The Atacama Large Millimeter/submillimeter Array (ALMA), an international astronomy facility, is a partnership of ESO, the U.S. National Science Foundation (NSF), and the National Institutes of Natural Sciences (NINS) of Japan in cooperation with the Republic of Chile. ALMA is funded by ESO on behalf of its Member States, by NSF in cooperation with the National Research Council of Canada (NRC) and the Ministry of Science and Technology (MOST) and by NINS in cooperation with the Academia Sinica (AS) in Taiwan and the Korea Astronomy and Space Science Institute (KASI). ALMA construction and operations are led by ESO on behalf of its Member States; by the National Radio Astronomy Observatory (NRAO), managed by Associated Universities, Inc. (AUI), on behalf of North America; and by the National Astronomical Observatory of Japan (NAOJ) on behalf of East Asia. The Joint ALMA Observatory (JAO) provides the unified leadership and management of the construction, commissioning and operation of ALMA.

With a diameter of 15m (50 feet) the James Clerk Maxwell Telescope (JCMT) is the largest single dish astronomical telescope in the world designed specifically to operate in the submillimeter wavelength region of the electromagnetic spectrum. The JCMT is used to study our Solar System, interstellar and circumstellar dust and gas, evolved stars, and distant galaxies. It is situated in the science reserve of Maunakea, Hawai?i, at an altitude of 4092m (13 425 feet). The JCMT is operated by the East Asian Observatory on behalf of NAOJ; ASIAA; KASI; CAMS as well as the National Key R&D Program of China. Additional funding support is provided by the STFC and participating universities in the UK and Canada.

8 Comments on "What Is Phosphine and Why Does It Point to Extra-Terrestrial Life Floating in the Clouds of Venus?"

  1. Good share. Thanks

  2. Why are people so insistent that Venus can support life? Like, it can support very different life than us. We can’t go to Venus.

    Just because Venus was named after a woman and Mars was named after a man, doesn’t mean there’s anything going on.

  3. Amazing to me that this could be a sign of life yet dividing cells in a human are not and abortion is ok because its not life😔

    • You misunderstand, probably because coherent thought isn’t a strength for you. I’ll attempt to clarify: the pro choice spectrum does not claim an embryo is not alive, we state it is not capable of surviving on its own. Very important difference. A parallel would be tapeworms: if you contract tapeworms through your own action (eating without protection such as proper cooking), are you obligated to allow that parasite to fulfill that portion of its life cycle inside of you (at your expense) or do you have the right to security of your person against unwanted intrusion and therefore to choose to remove it? Now lets use that same logic on your position: if you contract an embryo due to your own action (sex without protection such as a condom) are you obligated to allow that parasite to fulfill that portion of its life cycle inside of you (at your expense) or do you have the right to security of your person against unwanted intrusion and therefore the right to choose to remove it? If it becomes life threatening, does that change your opinion? What would life threatening look like? Would it include depression? I bet I can answer those questions on your behalf and be 100% accurate, as I’ve encountered you people before, but hey, prove me wrong.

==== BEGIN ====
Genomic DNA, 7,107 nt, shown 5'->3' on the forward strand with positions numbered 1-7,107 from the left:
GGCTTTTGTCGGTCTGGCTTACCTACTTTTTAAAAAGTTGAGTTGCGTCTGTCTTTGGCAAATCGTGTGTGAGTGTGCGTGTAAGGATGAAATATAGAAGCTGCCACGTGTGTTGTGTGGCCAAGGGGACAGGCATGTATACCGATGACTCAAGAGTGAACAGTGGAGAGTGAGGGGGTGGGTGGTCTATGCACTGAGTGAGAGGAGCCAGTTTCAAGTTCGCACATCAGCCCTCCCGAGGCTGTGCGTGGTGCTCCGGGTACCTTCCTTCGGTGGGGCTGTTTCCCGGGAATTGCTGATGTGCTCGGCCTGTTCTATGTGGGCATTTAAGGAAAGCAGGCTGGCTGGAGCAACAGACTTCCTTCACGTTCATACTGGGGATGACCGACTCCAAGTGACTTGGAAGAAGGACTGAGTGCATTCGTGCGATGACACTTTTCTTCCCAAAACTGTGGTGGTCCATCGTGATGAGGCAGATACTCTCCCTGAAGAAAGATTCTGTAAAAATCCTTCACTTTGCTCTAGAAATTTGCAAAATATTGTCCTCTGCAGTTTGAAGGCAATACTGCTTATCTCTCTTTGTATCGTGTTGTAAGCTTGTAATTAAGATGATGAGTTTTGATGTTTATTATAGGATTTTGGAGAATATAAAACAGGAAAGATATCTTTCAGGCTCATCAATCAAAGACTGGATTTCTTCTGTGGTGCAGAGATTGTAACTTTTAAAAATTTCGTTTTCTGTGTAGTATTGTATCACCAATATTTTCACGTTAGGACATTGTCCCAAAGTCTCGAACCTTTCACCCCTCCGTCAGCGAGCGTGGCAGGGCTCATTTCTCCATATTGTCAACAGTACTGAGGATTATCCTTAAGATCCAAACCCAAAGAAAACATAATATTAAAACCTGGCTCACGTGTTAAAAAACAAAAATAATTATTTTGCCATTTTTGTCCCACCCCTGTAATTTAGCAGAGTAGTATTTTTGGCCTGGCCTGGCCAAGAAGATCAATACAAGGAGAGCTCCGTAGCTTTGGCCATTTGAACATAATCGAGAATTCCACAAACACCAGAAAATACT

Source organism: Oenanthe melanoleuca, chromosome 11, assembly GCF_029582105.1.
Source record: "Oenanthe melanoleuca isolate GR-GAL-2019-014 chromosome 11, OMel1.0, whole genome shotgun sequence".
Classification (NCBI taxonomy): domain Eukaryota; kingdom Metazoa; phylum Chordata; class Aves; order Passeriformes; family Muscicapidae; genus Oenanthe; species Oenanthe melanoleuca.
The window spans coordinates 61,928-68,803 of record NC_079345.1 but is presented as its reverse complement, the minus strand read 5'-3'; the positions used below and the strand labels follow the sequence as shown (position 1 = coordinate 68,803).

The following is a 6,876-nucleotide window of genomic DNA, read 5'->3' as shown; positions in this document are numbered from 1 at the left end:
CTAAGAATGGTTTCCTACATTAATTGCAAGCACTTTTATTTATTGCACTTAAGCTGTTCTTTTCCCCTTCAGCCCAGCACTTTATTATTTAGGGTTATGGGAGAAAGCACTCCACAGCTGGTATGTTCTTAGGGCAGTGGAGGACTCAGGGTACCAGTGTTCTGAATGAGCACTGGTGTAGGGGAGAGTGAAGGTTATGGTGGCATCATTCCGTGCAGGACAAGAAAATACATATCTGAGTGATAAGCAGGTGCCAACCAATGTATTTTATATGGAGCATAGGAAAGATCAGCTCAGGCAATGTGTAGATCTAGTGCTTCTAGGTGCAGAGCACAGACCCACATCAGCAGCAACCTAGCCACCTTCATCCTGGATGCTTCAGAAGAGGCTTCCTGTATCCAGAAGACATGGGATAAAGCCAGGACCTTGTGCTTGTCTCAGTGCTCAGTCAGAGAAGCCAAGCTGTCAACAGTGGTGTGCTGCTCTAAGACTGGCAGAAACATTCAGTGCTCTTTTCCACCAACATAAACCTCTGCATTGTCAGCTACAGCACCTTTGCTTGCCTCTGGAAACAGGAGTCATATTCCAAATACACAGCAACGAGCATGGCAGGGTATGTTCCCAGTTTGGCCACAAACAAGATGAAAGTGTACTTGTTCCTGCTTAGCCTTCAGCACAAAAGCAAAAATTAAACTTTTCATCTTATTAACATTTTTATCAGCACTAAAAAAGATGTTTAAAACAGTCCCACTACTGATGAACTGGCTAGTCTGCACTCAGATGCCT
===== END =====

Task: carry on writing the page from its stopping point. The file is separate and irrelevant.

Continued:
4. Whoever would have thought the first sign of life would be a smell???? Something’s farting way out there in space. It’s hitherto unknown to science, someone’s letting off gas giants. Something’s farting at the human race. But we mustn’t get irate. It might just be how they communicate.

  5. Phosphine cannot be a product of a living organism for the following reasons. 1 No known creature can exist in concentrated Sulphuric acid situations. Way too agressive. 2 If live was by intelligent design there may be a possibility, but a living organism cannot come into existence with out design and engineering. This is the holy grain of evolution and all the evidence points to the fact that it is not only impossible, it is ridiculously impossible. That’s the truth. This is scientists clutching at straws, perhaps for funding. Get over it and move on. If it is clearly impossible on earth, it must be more so on venus.

    • Wow. Brings to mind a proverb about beginning with certainty..

      “No known creature can exist in concentrated Sulphuric (sic) acid situations”. Argument from ignorance fallacy.

      “If live (sic) was by intelligent design there may be a possibility, but a living organism cannot come into existence without design and engineering”. An argument posited without evidence must be dismissed without evidence.

      “This is the holy grain” (I assume you meant “grail” but hey, you argue other nonsense so I could be wrong) “of evolution and all the evidence points to the fact that it is not only impossible, it is ridiculously impossible”. Again, argument from ignorance fallacy, plus an assertion without evidence (an assertion that is also clearly against every single piece of evidence there is; I refer you to the works of Charles Darwin, Lawrence Krause, and Richard Dawkins), topped with a healthy dose of hyperbole.

      “That’s the truth. This is scientists clutching at straws, perhaps for funding”. Another assertion, this time positioned as an argument from authority, compounded by a speculation about other people’s motives that reveals far more about your own biases than it can ever reveal about the subjects of your ridicule. (Have you ever noticed how churches always seem to need more and more money? Weird how their god that turned loaves and fishes into a meal for thousands is such a terrible budgeter)

      “Get over it and move on”. Great advice for religious zealots everywhere.

      “If it is clearly impossible on earth (sic), it must be more so on venus (sic)”. I’m not sure what you’re claiming is impossible on Earth (Life? Microbial life? Evolution?), but claiming something is clearly impossible without even bothering to test it is foolish at best. To top that hubris off by then extrapolating the argument from ignorance fallacy to another planet you know practically zilch about is simply breathtaking in its foolhardy arrogance. But hey, you do you.